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We Paired Norwegian Studios with American Studios to Collaborate on New Works

In 2016, Sight Unseen’s editors created a cross-cultural exchange called Norway x New York, pairing 5 American studios with 5 Norwegian studios, who spent six months working together long-distance on objects that utilize an American workshop for fabrication. After a successful debut at Sight Unseen OFFSITE last year, Norway x New York has returned this week with an all-new collection of collaborative furniture, lighting, and accessories, pictured after the jump.
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We Spent Two Months With 12 Artists in a Tuscan Paradise

When you tell people that you just got back from a two-month stay in a 19th-century Tuscan villa with three swimming pools where you had your own artist's studio and a gourmet chef cooking you dinner every night, the first thing they tend to do is giggle: It sounds like you're making it up. But the Villa Lena is no fairy tale, it's a very real place with a very real residency program that we participated in this summer, and documented here with the help of Berlin art director Sarah Illenberger.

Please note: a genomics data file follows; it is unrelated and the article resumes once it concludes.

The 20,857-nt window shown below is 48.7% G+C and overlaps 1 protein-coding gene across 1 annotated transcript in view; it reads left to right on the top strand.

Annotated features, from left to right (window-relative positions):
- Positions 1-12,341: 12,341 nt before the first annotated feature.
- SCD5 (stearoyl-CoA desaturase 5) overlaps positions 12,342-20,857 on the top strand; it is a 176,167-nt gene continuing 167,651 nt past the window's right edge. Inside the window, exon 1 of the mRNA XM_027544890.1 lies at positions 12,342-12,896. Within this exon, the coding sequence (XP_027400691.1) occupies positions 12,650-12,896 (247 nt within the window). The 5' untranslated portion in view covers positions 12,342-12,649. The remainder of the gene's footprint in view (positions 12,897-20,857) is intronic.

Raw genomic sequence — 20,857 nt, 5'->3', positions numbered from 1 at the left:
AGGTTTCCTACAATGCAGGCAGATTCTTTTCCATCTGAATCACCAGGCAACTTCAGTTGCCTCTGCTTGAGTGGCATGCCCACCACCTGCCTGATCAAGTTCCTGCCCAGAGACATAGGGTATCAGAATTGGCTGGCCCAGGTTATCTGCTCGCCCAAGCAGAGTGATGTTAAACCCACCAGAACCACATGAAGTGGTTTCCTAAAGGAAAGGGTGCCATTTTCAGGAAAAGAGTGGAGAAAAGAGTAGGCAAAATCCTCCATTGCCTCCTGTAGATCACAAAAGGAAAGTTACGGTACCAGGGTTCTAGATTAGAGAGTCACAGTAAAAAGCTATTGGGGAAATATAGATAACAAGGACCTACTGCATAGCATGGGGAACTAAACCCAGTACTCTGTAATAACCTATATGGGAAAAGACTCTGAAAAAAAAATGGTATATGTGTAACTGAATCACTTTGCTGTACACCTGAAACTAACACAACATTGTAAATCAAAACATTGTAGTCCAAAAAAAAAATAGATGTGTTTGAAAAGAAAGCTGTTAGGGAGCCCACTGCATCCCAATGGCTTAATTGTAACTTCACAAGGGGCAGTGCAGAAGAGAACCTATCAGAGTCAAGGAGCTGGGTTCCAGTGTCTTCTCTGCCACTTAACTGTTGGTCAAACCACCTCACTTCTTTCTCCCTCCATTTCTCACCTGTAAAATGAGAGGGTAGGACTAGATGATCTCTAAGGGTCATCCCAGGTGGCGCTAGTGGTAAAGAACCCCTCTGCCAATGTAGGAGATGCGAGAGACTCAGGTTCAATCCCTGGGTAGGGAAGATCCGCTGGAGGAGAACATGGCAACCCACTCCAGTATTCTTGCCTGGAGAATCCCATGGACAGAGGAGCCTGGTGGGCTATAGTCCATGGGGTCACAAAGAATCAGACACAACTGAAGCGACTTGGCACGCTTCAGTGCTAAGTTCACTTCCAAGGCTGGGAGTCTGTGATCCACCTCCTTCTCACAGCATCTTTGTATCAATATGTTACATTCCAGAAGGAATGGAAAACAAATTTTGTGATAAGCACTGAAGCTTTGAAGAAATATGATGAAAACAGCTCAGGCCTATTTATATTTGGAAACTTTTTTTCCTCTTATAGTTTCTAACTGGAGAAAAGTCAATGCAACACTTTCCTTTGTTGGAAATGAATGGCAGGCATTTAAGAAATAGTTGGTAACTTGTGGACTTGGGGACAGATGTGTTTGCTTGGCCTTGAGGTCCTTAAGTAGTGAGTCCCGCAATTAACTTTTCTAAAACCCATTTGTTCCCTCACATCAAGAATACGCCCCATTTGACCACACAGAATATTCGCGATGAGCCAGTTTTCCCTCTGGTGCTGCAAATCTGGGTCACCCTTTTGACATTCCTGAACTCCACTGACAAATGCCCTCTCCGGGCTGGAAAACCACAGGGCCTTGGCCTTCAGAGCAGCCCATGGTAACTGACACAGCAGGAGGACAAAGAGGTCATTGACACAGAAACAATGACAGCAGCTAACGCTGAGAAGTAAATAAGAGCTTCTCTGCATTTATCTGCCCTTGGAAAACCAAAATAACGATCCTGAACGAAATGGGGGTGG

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Beautiful Objects Built to Last, By a Tech Refugee Turned Furniture Designer

Not every designer considers UI when approaching a furniture collection, but then Zürich-based Isabell Gatzen isn’t every designer: A brief stint in Silicon Valley a few years back left her disillusioned with the short product lifecycle that seems to be a hallmark of so much tech industry innovation and eager to apply strategic thinking to a more traditional craft.
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Dropbox mural by New York graphic designers Aaron Robbs and Alex Proba

A Tech-Office Mural is the Ultimate Canvas for These Graphic Designers